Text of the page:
The publishing industry has put forth a focused effort in the last few years to try to engage directly with readers in order to not have to rely on major retailers to sell their content. So far, those efforts have lagged, largely due to the effort already involved in book discovery. Finding great new reads is already a chore for consumers, but efforts such as having publisher websites to sell their content directly have failed because readers don’t automatically connect the publisher with the book. To be fair, readers often struggle to come up with the exact title or author name of a new book generating buzz, so expecting them to remember the publisher as well might be asking a lot.
But at this year’s BookExpo America event, the largest book industry event in North America, publishers will be working to engage directly with their target audiences through an incorporated one-day event, BookCon. Logistically handled by the same company that hosts ComicCons around the country, BookCon is an attempt to generate branded interest in publishers at the consumer level.
“Taking place in New York City—the publishing and cultural capital of the world—BookCon is the event where storytelling and pop culture collide. Consumers and brands will experience the origin of the story in all its forms by interacting with the authors, publishers, celebrities and creators of content that influence everything we read, hear and see. BookCon is an immersive experience that features interactive, forward thinking content including Q+A’s with the hottest talent, autographing sessions, storytelling podcasts, special screenings, literary quiz shows and so much more. BookCon is the ultimate celebration of books, where your favorite stories come to life.”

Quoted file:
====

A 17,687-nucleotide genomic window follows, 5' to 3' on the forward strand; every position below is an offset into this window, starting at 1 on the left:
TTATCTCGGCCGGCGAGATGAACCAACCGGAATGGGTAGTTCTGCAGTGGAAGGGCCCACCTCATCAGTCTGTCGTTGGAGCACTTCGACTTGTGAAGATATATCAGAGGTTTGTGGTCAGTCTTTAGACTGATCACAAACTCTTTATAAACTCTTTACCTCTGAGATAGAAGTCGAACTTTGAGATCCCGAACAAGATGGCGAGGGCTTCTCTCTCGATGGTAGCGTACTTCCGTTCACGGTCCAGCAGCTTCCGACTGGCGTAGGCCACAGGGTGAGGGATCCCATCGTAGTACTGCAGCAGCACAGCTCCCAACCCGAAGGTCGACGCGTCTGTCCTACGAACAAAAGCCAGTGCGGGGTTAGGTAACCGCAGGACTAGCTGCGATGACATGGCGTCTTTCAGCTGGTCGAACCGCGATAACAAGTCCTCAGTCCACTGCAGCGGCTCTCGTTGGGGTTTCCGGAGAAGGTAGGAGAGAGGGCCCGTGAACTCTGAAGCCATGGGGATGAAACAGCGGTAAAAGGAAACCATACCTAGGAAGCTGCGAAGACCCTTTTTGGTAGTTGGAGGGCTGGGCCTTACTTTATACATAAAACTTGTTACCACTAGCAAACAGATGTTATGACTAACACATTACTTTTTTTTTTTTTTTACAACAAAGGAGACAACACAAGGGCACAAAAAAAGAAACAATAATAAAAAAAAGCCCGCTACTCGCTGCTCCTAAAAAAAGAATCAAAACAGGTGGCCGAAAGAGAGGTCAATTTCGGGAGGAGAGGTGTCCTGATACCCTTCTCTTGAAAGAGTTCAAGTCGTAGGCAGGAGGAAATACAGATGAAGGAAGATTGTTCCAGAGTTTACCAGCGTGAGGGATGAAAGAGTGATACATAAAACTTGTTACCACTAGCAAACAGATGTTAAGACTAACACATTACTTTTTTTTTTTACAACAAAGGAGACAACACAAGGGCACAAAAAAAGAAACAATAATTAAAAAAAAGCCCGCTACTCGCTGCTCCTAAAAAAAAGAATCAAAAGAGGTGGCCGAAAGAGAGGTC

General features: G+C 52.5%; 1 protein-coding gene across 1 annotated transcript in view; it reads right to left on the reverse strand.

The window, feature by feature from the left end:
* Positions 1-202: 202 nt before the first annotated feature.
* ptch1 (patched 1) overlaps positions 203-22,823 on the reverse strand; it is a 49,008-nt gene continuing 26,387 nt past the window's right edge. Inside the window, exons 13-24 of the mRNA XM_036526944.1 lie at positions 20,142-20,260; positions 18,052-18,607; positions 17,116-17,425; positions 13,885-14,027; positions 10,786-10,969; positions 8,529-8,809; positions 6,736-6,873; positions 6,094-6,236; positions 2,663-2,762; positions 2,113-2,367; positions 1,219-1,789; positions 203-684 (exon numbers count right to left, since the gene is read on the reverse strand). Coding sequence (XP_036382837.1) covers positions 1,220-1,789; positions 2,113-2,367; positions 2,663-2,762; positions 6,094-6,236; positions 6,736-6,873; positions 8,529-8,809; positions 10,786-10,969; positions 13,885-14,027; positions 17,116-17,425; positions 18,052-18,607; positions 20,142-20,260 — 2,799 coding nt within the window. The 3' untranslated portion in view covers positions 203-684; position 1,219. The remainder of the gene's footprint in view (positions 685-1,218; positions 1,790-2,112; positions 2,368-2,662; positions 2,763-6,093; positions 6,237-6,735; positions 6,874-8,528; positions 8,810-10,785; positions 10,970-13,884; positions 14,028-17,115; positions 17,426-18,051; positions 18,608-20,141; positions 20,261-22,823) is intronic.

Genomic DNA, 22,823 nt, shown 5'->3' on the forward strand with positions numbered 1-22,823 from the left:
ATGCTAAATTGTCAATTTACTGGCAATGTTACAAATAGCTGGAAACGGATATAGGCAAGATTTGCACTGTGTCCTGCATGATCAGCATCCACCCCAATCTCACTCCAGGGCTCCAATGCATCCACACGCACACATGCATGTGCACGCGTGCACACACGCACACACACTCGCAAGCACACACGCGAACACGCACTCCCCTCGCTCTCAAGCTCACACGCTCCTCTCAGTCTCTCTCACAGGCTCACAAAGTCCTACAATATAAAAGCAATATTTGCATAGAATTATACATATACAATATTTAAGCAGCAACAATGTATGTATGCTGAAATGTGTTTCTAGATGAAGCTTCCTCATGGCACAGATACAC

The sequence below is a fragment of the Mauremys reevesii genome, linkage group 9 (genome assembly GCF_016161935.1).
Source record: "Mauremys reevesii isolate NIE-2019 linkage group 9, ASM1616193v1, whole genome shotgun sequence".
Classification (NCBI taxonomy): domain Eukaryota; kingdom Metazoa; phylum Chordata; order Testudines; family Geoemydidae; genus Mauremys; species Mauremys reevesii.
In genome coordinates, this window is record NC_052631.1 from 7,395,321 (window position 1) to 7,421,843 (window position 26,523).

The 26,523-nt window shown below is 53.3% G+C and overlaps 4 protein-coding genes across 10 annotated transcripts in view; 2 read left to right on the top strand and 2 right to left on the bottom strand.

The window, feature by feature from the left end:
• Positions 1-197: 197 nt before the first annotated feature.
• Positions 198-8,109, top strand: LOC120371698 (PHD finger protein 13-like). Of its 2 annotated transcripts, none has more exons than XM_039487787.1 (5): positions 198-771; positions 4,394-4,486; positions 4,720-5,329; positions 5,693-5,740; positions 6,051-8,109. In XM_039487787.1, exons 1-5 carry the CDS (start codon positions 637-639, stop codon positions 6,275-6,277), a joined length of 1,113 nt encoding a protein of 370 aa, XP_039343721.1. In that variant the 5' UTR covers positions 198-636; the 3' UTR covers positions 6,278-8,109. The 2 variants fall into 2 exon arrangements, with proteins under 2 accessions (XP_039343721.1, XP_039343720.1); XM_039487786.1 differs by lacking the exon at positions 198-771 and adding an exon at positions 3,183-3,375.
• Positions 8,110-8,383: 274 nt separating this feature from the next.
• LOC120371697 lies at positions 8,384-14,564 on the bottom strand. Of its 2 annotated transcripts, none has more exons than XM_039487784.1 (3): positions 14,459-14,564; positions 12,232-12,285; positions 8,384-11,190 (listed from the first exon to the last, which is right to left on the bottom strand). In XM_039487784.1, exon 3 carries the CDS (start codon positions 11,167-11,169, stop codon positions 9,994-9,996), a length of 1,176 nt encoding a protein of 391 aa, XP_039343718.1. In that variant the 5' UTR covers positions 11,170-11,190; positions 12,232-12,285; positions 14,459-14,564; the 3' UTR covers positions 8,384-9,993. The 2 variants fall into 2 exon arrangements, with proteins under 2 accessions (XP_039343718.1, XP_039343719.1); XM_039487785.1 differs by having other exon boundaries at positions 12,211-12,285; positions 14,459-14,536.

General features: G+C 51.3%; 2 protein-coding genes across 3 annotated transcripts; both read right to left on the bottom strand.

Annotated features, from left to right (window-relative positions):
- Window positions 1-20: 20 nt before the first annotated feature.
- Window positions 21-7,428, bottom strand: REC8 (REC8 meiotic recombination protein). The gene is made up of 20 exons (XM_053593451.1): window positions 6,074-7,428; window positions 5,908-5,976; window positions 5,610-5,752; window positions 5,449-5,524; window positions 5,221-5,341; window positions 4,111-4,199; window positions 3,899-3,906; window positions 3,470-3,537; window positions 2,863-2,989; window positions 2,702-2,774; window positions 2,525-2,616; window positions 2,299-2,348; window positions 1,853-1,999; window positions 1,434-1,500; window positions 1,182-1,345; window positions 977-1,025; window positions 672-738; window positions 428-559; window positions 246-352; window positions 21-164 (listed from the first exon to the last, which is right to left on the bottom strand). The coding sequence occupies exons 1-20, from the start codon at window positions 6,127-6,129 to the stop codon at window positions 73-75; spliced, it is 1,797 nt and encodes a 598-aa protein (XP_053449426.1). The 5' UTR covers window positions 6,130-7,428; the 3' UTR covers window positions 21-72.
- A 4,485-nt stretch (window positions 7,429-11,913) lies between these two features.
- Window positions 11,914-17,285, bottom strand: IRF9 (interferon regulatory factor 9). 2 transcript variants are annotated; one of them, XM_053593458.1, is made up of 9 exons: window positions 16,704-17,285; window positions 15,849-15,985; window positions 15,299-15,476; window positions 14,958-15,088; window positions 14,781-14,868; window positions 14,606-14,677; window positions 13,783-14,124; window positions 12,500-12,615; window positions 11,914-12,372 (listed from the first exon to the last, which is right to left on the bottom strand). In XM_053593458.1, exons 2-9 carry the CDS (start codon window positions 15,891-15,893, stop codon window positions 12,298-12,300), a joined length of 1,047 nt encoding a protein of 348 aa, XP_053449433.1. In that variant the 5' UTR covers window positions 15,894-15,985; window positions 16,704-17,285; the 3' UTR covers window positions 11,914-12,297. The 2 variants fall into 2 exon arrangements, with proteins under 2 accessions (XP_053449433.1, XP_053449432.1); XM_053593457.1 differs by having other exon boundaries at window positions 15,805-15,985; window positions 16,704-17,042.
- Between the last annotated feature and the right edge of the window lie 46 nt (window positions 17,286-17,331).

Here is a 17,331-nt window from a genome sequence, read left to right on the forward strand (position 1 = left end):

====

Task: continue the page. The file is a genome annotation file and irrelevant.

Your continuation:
Billing itself as this collision of books and fandom means Javits Center is already in preparation for an interesting and lively day. Coinciding with the one-day large-scale self-publishing event uPublishU, the venue is expected to be overrun with people who simply love books. This love affair with reading has led to the event organizers creating a website specifically for BookCon, found HERE, but which includes a very interesting list of forbidden items:
“The following items are forbidden at BookCon:
Functional firearms (including air soft guns, BB guns, cap guns, paintball guns and pellet guns)
Realistic replica firearms (including reproduction, fake or toy guns that can be confused for functional firearms)
Functional projectile weapons (including blow guns, crossbows, long bows, silly string, slingshots, water balloons and water guns)
Sharpened metal-bladed weapons (including axes, daggers, hatches, knives, kunai, shuriken, swords, sword canes and switch blades)
Explosives (including firecrackers and fireworks)
Chemical weapons (including mace and pepper spray)
Blunt weapons (including brass knuckles, clubs and nunchaku)
Hard prop weapons (including props made of metal, fiberglass and glass)
Instruments that cause excessive noise levels like vuvuzelas, grenade whistles and grenade horns
With a list like that, expect it to be a real party. Hopefully, events like this will serve their intended purpose of helping readers feel more connected to the developers of their favorite content.